7

Despite the fact that the Court has a wide discretion in relation to awarding costs and expenses, it does not as a matter of general practice allow costs to a successful party, unless there are special circumstances which mean that it would be fairer to do so. 3

8

The fact that a section 274 party continues an appeal which is thought to be in the public interest is a relevant consideration that is taken into account when determining quantum, 4 but it does not mean necessarily that people who advance public interest cases are immune from costs awards.

9

In DFC/NZ Limited v Bielby5 the Court set out a number of criteria that it may take into account when making what is described as a significant award of costs, though Mr Lang submitted that these factors may also be of assistance in deciding whether to award costs at all. The factors are:

  • (a) Where arguments are advanced that are without substance;

  • (b) Where the process of the Court is abused;

  • (c) Where the case is poorly pleaded or presented, including conducting a case in such a manner as to unnecessarily lengthen the hearing;

  • (d) Where it becomes apparent that a party has failed to explore the possibility of settlement where compromise could have reasonably been expected;

  • (e) Where a party takes a technical or unmeritorious point of defence.

The appellant's submissions
10

. The appellant submitted that, “the issue raised by Dr Ritchie was an opportunistic one, not aimed at any public issue or effect on anyone other than the owner of the land on which the dwelling is to be erected. The only motivation for taking that issue to the Court hearing must be the personal interest of Dr Ritchie in opposing the proposal as there is no public effect issue.”6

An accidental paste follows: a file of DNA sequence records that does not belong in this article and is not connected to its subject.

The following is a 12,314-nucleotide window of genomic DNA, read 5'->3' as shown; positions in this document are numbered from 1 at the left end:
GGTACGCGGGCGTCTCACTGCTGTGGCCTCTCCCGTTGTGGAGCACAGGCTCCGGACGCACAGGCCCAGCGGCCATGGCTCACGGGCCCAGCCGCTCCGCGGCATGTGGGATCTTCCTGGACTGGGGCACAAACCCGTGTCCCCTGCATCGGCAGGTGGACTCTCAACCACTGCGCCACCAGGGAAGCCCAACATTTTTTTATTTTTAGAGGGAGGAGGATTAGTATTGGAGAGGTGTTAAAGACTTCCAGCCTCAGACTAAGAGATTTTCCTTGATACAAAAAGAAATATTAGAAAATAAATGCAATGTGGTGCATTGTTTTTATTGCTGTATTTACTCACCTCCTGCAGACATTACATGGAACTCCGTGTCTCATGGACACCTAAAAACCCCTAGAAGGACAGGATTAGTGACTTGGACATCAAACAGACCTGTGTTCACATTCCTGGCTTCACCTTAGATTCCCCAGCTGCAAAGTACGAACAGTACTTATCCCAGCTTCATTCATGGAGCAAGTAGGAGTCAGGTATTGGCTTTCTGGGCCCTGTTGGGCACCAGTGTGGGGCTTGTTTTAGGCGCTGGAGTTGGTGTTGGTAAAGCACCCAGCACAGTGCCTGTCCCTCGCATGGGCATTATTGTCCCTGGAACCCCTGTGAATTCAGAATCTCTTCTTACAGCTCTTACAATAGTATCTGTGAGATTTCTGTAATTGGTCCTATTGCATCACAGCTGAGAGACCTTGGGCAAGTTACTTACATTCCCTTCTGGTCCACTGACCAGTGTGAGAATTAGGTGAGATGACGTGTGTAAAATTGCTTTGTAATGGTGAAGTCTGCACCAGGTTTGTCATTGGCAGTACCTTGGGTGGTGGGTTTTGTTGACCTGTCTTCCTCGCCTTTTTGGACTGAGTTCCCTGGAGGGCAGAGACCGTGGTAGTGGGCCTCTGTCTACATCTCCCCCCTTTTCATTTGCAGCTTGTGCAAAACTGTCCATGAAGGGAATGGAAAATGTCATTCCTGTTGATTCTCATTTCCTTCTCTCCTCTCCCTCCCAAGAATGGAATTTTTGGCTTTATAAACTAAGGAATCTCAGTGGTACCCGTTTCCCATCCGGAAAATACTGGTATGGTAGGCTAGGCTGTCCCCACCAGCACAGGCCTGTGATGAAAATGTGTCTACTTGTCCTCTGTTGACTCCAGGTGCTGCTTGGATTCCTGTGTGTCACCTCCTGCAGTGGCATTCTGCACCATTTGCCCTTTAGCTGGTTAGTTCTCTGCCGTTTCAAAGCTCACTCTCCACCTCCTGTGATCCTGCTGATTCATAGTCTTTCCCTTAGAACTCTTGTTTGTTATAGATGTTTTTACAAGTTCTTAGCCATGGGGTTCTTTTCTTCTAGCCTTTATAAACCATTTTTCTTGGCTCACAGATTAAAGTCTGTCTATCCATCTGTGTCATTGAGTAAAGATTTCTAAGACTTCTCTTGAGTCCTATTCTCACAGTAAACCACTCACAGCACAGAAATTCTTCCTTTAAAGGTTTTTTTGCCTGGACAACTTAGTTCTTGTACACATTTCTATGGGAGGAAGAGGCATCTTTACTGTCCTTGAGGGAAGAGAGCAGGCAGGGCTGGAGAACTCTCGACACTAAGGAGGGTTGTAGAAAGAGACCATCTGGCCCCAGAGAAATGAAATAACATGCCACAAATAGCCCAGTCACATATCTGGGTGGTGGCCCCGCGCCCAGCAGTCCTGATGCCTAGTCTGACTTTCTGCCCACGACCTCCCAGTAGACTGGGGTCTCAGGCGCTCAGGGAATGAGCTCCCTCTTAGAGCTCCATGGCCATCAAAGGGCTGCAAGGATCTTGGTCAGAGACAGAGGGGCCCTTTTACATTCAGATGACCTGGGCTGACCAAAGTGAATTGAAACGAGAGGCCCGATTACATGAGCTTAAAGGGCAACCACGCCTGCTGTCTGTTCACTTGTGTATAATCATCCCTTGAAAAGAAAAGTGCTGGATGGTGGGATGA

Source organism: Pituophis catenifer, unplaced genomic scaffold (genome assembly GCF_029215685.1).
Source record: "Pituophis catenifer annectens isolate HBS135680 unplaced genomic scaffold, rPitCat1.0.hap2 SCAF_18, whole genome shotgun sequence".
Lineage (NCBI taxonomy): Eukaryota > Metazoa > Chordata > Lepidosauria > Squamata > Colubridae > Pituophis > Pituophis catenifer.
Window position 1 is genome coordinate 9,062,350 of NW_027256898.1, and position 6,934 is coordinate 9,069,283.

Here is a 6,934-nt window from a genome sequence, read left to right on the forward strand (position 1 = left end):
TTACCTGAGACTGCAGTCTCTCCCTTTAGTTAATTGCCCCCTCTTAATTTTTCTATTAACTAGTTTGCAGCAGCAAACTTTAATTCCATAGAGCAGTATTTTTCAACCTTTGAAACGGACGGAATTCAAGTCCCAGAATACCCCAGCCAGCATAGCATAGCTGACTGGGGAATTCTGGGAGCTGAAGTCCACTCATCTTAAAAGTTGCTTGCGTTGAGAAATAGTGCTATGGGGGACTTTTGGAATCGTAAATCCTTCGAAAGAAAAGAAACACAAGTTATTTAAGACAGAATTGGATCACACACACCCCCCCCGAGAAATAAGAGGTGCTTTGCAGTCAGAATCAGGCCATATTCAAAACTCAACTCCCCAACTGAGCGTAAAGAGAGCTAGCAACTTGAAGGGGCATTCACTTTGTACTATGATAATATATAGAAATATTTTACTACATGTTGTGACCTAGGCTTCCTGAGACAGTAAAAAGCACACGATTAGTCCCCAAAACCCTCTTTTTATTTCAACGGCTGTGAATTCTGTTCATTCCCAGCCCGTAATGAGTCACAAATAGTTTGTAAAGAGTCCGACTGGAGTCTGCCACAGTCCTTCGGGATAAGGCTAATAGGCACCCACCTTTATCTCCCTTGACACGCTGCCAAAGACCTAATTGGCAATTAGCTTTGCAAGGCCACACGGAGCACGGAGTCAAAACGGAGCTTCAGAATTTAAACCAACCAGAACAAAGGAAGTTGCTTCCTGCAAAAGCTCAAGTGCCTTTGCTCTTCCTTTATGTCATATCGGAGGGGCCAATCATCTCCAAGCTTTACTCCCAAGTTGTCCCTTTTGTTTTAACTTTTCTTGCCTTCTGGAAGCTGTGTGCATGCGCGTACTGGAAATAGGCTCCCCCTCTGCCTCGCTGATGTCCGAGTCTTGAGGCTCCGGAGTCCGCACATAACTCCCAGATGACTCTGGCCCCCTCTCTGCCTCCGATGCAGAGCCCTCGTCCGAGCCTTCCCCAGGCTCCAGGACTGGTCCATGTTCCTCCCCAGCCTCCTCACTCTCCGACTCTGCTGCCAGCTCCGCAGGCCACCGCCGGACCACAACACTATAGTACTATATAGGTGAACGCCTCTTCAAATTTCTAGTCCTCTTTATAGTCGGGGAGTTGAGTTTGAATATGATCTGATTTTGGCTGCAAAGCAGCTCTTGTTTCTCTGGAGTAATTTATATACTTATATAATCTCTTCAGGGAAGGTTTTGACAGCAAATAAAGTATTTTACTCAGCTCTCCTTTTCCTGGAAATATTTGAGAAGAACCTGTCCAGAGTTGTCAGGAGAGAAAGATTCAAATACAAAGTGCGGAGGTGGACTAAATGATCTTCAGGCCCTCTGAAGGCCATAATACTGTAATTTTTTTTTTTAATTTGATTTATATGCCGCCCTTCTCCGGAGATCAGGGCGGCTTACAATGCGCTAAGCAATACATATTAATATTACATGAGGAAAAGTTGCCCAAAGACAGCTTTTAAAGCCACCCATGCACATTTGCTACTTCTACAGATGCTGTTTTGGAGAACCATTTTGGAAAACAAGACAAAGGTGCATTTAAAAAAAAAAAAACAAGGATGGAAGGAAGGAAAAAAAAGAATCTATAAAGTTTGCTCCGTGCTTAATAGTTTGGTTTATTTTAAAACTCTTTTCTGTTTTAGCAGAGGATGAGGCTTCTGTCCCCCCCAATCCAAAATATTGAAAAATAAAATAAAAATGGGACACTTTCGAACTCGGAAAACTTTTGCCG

11

The appellant submitted that the following arguments advanced at the hearing by Dr Ritchie were lacking in substance and merit:

  • (a) The allegations of inadequate consultation with the Puke whanau;

  • (b) The issue of coastal hazard risk;

  • (c) The allegations of inadequacy of • access that was offered over the appellant's private land; and

  • (d) Challenges to the appellant's ancestral connection with the land.

12

The appellant submitted that these are applicable to (a), (c), (d) and (e) of the Bielby factors discussed above.

Dr Ritchie's submissions

13

Dr Ritchie submitted in response that there are no grounds for an award of costs in this case 7 because:

  • (a) Her case was conducted in an efficient, cooperative and reasonable manner, was well-argued and presented. There was no abuse of Court process or unnecessary lengthening of any proceeding, with constructive conduct at all times;

  • (b) The original hearing and decision suggested there were grounds for more thorough investigation of effects across a range of matters;

  • (c) Expert and knowledgeable witnesses were engaged and their evidence indicated legitimate and substantive concerns about the proposal, including the matters identified in the...